Oh the Tangled Web…


Regarding security failings…

The long and the short… the vast majority of security failings fall into these general categories… both behavioral and technical.

  1. Slow, Bad or Non-existent Patch Cycle
  2. Poor CONFIGURATION decisions
  3. Installing to much software of debatable value (and forgetting about it).
  4. The required use of legacy systems with ZERO compensating controls
  5. Fire-and-forget mentality (i.e. long term complacency or laziness)
  6. Not knowing your limits, unwilling to accept limits, being too cheap or not having enough funding (which all has to do with heeding your local professionals, paying for some or living with centralized services which might not be as flexible [for similar reasons]).
  7. No situational awareness of the current network’s configuration or defenses, again, an assumption of defacto protection when there is generally near zero protection. This also falls under the category of assuming someone else is defending you (that always makes me smile because it’s just… soooo wrong…).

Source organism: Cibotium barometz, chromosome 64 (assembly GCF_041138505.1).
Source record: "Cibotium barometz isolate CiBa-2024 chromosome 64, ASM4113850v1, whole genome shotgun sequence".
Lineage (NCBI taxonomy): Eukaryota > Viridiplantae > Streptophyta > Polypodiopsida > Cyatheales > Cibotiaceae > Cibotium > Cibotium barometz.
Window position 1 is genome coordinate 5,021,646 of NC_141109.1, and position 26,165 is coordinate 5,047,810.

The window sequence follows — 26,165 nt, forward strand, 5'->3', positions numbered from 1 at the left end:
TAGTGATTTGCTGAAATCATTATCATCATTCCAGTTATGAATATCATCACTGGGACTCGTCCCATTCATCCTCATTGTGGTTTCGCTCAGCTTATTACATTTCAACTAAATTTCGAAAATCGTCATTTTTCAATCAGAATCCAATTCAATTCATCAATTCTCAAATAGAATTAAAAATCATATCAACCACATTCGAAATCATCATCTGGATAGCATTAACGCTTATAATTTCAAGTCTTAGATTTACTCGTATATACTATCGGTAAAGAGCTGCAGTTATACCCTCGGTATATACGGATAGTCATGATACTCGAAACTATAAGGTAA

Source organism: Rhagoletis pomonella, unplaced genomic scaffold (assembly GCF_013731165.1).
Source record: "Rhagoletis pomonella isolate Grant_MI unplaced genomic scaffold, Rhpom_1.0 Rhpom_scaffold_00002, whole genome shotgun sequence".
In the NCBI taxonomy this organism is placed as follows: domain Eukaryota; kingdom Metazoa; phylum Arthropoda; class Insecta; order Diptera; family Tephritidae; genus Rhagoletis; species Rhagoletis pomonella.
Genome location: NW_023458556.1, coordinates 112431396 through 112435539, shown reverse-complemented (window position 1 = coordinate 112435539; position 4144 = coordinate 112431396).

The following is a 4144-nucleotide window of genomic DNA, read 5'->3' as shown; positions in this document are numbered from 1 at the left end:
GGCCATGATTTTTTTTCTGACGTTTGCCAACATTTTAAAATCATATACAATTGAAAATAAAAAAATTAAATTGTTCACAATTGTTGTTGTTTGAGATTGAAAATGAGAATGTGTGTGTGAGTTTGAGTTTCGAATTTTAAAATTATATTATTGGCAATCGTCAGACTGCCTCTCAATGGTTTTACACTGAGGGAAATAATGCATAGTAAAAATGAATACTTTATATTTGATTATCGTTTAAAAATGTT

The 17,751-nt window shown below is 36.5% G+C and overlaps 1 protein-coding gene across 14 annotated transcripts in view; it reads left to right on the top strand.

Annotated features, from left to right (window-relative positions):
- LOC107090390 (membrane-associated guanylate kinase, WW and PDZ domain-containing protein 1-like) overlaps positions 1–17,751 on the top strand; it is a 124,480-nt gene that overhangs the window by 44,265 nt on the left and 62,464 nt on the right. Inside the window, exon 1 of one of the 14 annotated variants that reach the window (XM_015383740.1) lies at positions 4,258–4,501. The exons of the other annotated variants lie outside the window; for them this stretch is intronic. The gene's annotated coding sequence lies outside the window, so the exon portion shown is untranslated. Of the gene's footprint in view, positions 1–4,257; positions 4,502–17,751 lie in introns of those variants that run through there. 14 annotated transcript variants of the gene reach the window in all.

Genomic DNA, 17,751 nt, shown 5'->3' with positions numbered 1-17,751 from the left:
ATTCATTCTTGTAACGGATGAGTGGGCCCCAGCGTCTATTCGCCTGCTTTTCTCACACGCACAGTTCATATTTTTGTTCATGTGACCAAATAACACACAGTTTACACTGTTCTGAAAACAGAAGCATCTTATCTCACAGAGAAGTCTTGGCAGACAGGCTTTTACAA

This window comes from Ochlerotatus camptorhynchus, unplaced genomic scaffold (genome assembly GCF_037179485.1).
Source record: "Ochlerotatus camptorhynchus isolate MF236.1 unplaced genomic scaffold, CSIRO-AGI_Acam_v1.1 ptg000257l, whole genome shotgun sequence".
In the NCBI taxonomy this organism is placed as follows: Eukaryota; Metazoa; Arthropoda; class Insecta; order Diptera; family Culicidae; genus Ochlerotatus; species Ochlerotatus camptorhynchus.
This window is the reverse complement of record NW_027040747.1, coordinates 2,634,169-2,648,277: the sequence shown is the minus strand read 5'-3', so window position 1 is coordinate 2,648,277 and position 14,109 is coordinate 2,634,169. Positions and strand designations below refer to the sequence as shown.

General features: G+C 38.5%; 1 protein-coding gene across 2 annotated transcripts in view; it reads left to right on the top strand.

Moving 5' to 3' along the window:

8. Being unware that some of your habits/behaviors, for good or ill, contribute deeply to your susceptibility (poor passwords, never changing them, having accounts on every website or service under the sun with the same passwords, etc).
  9. The very wrong assumption that no one wants to hack your machine (hint: they couldn’t give a rats-*ss about you or your unimportant data [selfies, cat pictures, great American Novel, etc]… it’s the equipment they want access too, you are barely part of the equation).

In all cases… bad decisions, foolish assumptions and fatal mistakes.

Make noooo mistake on this… your devices are targets, mainly because they are a working piece of equipment built on a lot of risky decisions and false assumptions.

In the end, I would say, heed experts. But this is not enough, you have to be able to think a little too and live within your limits. Technology is not perfect… precisely because people are not perfect (scary thought eh?) So you have to assume all your technology can betray you at some point (and someone else’s as well); so it’s best not to have blind faith in your device’s ability to protect you if you are not also an active part of it’s defense.

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